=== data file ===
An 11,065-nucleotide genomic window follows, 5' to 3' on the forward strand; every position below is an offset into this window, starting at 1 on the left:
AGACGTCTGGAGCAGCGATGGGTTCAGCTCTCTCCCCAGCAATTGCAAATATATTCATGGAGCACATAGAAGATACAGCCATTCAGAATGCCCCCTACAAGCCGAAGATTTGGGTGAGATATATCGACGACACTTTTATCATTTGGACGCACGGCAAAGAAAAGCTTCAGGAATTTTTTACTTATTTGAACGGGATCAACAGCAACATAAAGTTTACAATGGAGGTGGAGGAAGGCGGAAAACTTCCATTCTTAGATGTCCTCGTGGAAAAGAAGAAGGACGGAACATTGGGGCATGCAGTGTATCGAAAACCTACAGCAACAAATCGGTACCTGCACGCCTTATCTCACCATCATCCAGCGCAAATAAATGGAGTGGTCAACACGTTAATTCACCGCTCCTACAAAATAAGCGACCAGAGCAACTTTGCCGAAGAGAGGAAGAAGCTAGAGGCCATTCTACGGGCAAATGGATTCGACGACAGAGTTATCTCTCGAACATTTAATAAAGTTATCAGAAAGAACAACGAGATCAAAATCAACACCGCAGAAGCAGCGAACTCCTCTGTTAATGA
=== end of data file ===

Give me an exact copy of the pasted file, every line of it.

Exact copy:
An 11,065-nucleotide genomic window follows, 5' to 3' on the forward strand; every position below is an offset into this window, starting at 1 on the left:
AGACGTCTGGAGCAGCGATGGGTTCAGCTCTCTCCCCAGCAATTGCAAATATATTCATGGAGCACATAGAAGATACAGCCATTCAGAATGCCCCCTACAAGCCGAAGATTTGGGTGAGATATATCGACGACACTTTTATCATTTGGACGCACGGCAAAGAAAAGCTTCAGGAATTTTTTACTTATTTGAACGGGATCAACAGCAACATAAAGTTTACAATGGAGGTGGAGGAAGGCGGAAAACTTCCATTCTTAGATGTCCTCGTGGAAAAGAAGAAGGACGGAACATTGGGGCATGCAGTGTATCGAAAACCTACAGCAACAAATCGGTACCTGCACGCCTTATCTCACCATCATCCAGCGCAAATAAATGGAGTGGTCAACACGTTAATTCACCGCTCCTACAAAATAAGCGACCAGAGCAACTTTGCCGAAGAGAGGAAGAAGCTAGAGGCCATTCTACGGGCAAATGGATTCGACGACAGAGTTATCTCTCGAACATTTAATAAAGTTATCAGAAAGAACAACGAGATCAAAATCAACACCGCAGAAGCAGCGAACTCCTCTGTTAATGA